One of the major contributions of Visionary Film was to establish a certain kind of history of genres. One of the genres was overwhelmingly controversial, which was “structural film.” But a bunch of the others were uncritically accepted. And it’s been that generic framework that has largely lasted all that time. I think the generic framework lasted because it is to some extent in close touch with what the filmmakers themselves either directly or intuitively thought they were doing. I’ve always felt I’ve been a critic who depends very much on the thoughts and reflections of the filmmakers that I am writing about, even when I am not in complete agreement with their self-evaluation.
Rail: And do you think that is an unusual tack to take?
Sitney: It isn’t unusual within the whole history of critical work. Certainly the people who were actively writing about painting when I was a kid—[Clement] Greenberg and [Harold] Rosenberg—were those who had spent a great deal of their time looking, talking and listening to the painters. But after Visionary Film the universities got interested in avant-garde cinema. And most of the people who wrote about it—not all, but most—[were] products of the university system. Therefore, their writings were in response to the generic needs of the books that university professors produce, in a very codified system that emerged in the 1970’s, which was dominated by certain aspects of European—largely French—philosophy and criticism.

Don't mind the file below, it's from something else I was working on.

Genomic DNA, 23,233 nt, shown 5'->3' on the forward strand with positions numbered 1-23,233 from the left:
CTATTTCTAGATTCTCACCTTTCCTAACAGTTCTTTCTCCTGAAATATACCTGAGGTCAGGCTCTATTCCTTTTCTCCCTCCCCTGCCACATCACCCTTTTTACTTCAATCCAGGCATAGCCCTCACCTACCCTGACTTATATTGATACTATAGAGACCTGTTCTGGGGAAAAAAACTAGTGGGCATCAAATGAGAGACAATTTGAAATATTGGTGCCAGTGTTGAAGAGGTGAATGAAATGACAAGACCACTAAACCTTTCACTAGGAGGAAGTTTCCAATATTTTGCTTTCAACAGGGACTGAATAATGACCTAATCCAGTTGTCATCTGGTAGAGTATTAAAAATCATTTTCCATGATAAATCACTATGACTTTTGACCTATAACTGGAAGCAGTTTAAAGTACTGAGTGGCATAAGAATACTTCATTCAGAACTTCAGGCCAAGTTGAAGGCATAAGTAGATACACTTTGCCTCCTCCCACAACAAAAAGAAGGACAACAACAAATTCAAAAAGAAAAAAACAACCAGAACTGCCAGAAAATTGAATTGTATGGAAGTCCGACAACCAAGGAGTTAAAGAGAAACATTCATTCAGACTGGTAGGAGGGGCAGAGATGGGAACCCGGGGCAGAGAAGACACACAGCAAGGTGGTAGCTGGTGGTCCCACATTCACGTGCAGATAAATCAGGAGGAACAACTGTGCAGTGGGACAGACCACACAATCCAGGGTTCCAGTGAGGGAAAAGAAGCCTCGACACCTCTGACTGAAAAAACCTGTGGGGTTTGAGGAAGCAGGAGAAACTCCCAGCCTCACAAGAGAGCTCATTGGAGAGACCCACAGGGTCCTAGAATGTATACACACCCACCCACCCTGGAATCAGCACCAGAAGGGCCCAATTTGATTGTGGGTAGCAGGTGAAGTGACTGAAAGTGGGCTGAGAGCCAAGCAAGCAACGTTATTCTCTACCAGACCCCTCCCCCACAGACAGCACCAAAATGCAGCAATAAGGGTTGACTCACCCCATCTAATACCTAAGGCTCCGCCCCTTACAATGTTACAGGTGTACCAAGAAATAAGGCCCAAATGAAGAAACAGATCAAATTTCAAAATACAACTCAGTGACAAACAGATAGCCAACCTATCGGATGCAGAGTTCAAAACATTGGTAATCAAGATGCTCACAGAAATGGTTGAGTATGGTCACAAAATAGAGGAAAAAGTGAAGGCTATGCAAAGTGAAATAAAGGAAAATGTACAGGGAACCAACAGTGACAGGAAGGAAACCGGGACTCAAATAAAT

Rail: What’s your general impression of, or thoughts on, this intersection of—or dominance, in some respects—of critical theory and the universities in discourse, and academic and general thought around experimental film and avant-garde film today?
Sitney: Well, it has gone up and down. That’s the good side of it. One of the things that allowed the study of avant-garde film to survive in a very dark period was its little corner within the university world. There was a period when the only audience for the avant-garde cinema was coming out of the universities. And the universities were invigorated—for better or for worse—by this kind of discourse. And there was a certain period in which many films reflected the kind of postmodern intellectualism that was prevalent in the academic world. You would often have text read in such films; there were films that involved certain kinds of psychoanalytic interventions. The greatest example, and this is actually outside the universities, is the work by Yvonne Rainer. So, what was happening in the general culture was also happening in the universities. Now, that’s very much on the wane. What we have now in the universities is an enormous acceptance of what I call “suburban culture.” A young person who comes to the university is no longer ashamed—sadly—of being a suburbanite. What that person saw in the rec room constitutes all the culture one aspires to. I mean, you can even be gay, and go to the university world, and no longer feel you have to know the name of any opera. And this is a kind of universal suburbanization, whose major tool is the DVD. It’s interesting that those who used to be one’s greatest opposition become, over years, one’s cronies and friends. I mean, the difference now between the cultural views of myself and, let’s say, of Peter Gidal is minimal, compared to the difference between myself and any young film and TV person who is working on some theme of the Sopranos. There’s been a whole cultural transformation. And what once seemed to be the battleground turned out not to be the battleground at all.
Rail: My concern is with this long-term aesthetic viability of a lot of the art that was produced during that period.